Black Boy

Essay by PaperNerd ContributorHigh School, 11th grade August 2001

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When Richard Wright was four years old, he accidentally burned down his grandparents' house. Fearing punishment, he hid under the burning house until his father, Nathan Wright, dragged him out. His mother, Ella Wright, beat him until he lost consciousness, and, for several days afterward, he was sick and delusional.

One morning, Richard and his brother were playing with a noisy stray kitten that awoke Nathan. Out of frustration, he demanded they drive it away or kill it, anything to keep it quiet. Resentful of Nathan's shouting, Richard resolved to take his order literally by killing the kitten. When he later threw the words back in Nathan's face, Richard felt that he had won his first triumph. Ella punished Richard by infusing him with shame and guilt and forcing him to bury the kitten alone that night.

Soon after, Nathan abandoned his family, and hunger became Richard's constant companion.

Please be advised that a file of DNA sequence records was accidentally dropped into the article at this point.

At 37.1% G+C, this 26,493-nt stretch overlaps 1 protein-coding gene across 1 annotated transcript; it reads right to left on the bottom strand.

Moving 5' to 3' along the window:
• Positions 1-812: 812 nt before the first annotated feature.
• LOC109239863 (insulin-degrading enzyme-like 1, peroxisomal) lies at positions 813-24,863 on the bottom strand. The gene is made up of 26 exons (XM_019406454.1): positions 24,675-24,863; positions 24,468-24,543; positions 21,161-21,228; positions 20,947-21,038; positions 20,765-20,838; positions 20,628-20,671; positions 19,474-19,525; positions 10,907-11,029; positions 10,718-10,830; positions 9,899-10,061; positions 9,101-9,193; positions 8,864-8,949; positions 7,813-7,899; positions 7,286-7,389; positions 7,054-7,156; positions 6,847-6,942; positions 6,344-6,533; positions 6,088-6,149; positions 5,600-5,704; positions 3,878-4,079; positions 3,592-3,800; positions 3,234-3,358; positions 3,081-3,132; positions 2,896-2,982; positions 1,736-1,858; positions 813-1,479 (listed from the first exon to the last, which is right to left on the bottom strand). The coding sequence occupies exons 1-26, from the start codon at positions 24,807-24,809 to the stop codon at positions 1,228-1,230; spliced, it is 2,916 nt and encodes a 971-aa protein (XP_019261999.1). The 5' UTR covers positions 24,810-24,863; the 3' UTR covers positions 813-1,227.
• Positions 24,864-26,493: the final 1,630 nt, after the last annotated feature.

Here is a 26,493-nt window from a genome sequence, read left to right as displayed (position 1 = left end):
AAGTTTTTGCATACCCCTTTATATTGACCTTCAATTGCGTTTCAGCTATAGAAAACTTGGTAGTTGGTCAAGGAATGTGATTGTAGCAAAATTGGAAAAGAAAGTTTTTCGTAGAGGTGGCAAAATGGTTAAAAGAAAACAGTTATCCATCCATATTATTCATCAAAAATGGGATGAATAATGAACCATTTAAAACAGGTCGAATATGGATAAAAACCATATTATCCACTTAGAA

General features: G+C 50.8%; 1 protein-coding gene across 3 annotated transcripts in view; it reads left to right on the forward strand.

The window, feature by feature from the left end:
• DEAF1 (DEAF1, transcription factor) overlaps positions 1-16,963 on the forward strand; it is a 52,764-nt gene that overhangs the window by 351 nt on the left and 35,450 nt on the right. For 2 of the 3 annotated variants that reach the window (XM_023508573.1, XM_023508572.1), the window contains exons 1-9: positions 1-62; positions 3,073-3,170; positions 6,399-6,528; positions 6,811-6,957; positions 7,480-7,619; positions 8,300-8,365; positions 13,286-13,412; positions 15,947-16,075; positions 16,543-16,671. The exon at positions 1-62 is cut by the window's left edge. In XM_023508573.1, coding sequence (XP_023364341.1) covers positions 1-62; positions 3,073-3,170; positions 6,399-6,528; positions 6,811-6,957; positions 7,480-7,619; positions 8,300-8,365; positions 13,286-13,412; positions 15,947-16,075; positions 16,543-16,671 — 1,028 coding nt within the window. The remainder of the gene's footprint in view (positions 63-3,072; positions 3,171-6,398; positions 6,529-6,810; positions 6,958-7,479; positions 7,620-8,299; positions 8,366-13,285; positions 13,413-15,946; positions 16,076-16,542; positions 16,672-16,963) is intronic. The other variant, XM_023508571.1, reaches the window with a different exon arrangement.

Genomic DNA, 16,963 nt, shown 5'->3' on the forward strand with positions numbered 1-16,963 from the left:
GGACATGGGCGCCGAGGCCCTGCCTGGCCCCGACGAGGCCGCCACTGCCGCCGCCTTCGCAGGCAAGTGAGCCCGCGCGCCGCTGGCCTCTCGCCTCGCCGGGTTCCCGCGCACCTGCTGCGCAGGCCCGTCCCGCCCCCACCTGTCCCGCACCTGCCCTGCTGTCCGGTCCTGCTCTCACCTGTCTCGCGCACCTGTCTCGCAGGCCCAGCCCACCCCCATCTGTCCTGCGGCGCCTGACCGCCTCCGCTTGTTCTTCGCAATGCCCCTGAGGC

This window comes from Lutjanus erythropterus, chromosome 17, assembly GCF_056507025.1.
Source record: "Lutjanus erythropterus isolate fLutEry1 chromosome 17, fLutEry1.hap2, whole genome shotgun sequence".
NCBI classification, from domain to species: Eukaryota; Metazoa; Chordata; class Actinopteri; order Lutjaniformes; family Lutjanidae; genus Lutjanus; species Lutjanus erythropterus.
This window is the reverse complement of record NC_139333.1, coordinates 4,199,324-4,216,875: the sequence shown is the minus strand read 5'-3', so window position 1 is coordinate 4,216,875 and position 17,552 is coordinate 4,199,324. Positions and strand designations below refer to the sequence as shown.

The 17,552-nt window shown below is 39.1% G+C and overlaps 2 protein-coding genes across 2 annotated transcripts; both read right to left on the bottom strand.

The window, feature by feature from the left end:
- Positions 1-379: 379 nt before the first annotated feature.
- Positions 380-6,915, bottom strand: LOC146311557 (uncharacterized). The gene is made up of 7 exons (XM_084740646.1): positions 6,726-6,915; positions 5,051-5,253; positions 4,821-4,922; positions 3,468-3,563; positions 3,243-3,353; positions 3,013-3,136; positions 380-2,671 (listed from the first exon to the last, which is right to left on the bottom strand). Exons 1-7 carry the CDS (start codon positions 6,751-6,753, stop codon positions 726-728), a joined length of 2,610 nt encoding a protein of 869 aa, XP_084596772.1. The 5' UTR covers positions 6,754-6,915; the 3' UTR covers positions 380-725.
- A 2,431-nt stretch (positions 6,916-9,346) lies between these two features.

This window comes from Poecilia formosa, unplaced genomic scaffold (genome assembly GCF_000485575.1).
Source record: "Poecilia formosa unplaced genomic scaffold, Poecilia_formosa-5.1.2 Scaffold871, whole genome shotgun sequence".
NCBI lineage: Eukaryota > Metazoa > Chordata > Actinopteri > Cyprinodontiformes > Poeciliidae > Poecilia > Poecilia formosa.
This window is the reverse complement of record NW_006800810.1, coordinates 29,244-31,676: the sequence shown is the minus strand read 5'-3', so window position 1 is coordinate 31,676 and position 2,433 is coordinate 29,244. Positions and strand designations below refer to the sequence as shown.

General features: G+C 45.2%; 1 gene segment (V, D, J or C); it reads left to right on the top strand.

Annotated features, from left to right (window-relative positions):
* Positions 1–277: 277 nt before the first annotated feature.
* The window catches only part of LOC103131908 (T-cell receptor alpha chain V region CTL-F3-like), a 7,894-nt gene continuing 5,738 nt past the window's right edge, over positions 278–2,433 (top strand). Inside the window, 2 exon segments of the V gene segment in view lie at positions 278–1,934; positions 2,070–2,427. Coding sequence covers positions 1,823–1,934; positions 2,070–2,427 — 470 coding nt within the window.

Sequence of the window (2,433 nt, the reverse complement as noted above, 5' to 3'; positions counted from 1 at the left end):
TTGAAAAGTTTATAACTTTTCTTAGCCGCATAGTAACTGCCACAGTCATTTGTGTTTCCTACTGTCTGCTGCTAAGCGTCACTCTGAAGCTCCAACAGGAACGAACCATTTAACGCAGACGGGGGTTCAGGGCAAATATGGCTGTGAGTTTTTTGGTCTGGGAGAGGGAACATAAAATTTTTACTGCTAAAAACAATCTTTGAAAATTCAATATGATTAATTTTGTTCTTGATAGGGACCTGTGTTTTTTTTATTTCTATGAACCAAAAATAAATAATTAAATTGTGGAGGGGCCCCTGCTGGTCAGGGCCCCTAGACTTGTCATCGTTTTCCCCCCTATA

When he begged her for food, Ella reminded him that he no longer had a father, so Richard developed a bitter association between his father and hunger. When Ella sent Richard to the grocery store, some boys beat and robbed him. Ella sent him back, but the boys again robbed him. Ella sent him to the store a third time with a heavy stick. When the gang again tried to rob him, Richard beat them with his stick.

Ella took her sons to her job as cook for a white family. Richard resented watching the white family eat while he had to go hungry. He began peeping into a saloon a block away. The customers began to give him drinks and money in return for repeating various curse words. Over time, begging drinks became an obsession for Richard. His mother beat him to no avail, so she began leaving her...